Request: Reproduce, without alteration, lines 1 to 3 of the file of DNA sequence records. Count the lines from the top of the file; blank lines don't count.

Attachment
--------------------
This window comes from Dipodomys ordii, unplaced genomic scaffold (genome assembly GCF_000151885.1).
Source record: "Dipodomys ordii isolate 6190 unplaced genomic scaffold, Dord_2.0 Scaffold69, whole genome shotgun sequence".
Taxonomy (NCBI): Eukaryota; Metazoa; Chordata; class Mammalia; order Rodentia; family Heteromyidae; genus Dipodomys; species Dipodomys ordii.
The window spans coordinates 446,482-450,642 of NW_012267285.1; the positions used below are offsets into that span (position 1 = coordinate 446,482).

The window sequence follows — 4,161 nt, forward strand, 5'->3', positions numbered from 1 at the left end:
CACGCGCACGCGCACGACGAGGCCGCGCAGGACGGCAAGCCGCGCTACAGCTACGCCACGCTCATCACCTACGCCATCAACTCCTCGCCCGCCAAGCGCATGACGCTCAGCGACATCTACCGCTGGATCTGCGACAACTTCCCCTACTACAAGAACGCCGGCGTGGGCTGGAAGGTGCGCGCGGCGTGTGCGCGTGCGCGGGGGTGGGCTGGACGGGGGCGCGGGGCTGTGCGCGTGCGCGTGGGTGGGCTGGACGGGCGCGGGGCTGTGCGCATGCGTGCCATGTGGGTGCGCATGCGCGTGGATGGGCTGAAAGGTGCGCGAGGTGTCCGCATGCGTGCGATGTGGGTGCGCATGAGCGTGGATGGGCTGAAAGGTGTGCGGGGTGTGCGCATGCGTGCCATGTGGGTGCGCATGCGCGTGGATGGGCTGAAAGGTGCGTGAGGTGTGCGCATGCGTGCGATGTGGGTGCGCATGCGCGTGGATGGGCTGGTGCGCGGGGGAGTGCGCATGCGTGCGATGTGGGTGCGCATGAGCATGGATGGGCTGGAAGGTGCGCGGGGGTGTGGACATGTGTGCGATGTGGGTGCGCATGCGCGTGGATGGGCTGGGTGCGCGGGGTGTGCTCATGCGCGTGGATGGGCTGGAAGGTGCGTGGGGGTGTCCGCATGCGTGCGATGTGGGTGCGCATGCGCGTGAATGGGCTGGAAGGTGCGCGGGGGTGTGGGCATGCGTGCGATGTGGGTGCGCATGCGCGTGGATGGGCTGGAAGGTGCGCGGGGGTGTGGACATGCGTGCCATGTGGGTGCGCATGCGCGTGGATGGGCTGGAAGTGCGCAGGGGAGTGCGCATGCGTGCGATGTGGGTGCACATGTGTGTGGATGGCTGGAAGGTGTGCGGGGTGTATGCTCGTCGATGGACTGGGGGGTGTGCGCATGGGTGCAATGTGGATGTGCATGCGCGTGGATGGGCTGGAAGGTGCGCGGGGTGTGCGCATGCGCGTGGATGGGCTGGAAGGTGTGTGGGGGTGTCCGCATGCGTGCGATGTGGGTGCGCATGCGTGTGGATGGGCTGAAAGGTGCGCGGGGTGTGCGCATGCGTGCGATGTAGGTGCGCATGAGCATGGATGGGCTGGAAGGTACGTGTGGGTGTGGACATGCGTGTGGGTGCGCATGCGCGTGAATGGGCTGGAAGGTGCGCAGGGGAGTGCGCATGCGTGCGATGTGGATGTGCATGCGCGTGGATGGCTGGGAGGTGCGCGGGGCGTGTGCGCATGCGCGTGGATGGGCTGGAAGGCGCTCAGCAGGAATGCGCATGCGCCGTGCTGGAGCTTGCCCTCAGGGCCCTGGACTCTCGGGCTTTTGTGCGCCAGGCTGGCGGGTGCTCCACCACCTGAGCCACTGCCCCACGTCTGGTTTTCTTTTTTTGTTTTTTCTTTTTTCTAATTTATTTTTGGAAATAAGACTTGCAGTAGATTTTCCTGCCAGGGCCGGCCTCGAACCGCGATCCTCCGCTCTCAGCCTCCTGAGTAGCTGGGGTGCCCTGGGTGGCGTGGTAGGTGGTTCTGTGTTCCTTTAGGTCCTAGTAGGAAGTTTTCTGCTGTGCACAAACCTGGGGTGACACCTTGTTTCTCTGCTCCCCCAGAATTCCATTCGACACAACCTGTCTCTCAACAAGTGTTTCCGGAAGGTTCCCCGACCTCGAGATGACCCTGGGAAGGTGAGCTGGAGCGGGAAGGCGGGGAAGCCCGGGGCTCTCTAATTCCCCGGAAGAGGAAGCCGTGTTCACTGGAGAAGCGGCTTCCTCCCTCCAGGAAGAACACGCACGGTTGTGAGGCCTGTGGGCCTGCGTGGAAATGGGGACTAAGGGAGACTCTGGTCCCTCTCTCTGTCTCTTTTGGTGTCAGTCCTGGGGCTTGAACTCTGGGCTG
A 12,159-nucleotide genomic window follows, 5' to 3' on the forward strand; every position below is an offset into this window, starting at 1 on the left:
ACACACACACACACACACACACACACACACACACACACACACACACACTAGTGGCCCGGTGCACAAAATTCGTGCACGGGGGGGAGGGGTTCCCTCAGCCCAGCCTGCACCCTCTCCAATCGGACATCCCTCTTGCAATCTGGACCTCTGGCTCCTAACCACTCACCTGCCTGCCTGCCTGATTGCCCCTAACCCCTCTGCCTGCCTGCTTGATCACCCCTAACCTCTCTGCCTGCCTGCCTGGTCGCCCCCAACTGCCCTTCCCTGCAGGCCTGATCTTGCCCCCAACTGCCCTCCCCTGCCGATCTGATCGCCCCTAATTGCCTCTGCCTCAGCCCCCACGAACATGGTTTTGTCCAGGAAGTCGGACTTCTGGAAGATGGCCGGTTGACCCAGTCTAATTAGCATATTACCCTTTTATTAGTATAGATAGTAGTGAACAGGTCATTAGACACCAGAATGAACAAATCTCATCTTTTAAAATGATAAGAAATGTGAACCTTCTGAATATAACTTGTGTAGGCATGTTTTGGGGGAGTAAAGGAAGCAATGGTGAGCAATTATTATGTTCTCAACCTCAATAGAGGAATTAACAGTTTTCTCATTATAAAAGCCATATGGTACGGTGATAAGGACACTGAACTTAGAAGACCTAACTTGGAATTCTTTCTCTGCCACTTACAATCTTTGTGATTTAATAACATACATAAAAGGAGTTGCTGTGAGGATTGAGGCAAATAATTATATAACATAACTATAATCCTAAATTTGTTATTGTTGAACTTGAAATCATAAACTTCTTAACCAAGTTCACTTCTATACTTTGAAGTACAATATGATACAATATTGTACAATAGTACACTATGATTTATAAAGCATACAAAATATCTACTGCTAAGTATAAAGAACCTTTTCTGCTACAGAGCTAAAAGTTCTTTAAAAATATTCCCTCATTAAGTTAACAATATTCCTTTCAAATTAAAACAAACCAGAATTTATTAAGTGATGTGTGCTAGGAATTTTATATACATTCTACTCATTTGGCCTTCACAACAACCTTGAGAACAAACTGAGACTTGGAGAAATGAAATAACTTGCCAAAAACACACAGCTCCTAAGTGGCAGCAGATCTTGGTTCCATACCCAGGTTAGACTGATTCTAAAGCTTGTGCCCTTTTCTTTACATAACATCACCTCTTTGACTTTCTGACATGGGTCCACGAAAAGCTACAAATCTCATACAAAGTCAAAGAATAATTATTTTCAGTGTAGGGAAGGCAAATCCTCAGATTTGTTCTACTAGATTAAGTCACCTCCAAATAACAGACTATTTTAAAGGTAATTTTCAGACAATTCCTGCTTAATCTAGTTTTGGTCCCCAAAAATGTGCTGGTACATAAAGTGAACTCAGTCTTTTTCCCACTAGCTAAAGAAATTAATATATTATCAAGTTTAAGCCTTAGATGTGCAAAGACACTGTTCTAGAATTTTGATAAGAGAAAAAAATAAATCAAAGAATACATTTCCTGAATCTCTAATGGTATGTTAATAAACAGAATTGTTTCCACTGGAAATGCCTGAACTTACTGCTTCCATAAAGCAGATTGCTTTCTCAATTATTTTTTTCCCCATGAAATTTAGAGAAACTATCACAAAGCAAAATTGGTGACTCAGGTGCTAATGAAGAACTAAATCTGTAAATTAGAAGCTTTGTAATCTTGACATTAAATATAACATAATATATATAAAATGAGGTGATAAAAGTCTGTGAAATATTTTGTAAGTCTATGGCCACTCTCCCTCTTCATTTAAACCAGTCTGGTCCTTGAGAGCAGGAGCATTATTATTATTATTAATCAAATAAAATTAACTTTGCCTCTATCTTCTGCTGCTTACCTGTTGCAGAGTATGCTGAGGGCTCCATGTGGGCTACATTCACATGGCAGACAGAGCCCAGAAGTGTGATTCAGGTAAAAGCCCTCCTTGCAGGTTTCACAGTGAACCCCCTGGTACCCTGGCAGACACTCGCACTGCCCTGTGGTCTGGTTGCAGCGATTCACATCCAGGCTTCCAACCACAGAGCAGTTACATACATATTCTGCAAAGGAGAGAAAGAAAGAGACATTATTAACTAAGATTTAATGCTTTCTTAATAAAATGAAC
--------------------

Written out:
This window comes from Dipodomys ordii, unplaced genomic scaffold (genome assembly GCF_000151885.1).
Source record: "Dipodomys ordii isolate 6190 unplaced genomic scaffold, Dord_2.0 Scaffold69, whole genome shotgun sequence".
Taxonomy (NCBI): Eukaryota; Metazoa; Chordata; class Mammalia; order Rodentia; family Heteromyidae; genus Dipodomys; species Dipodomys ordii.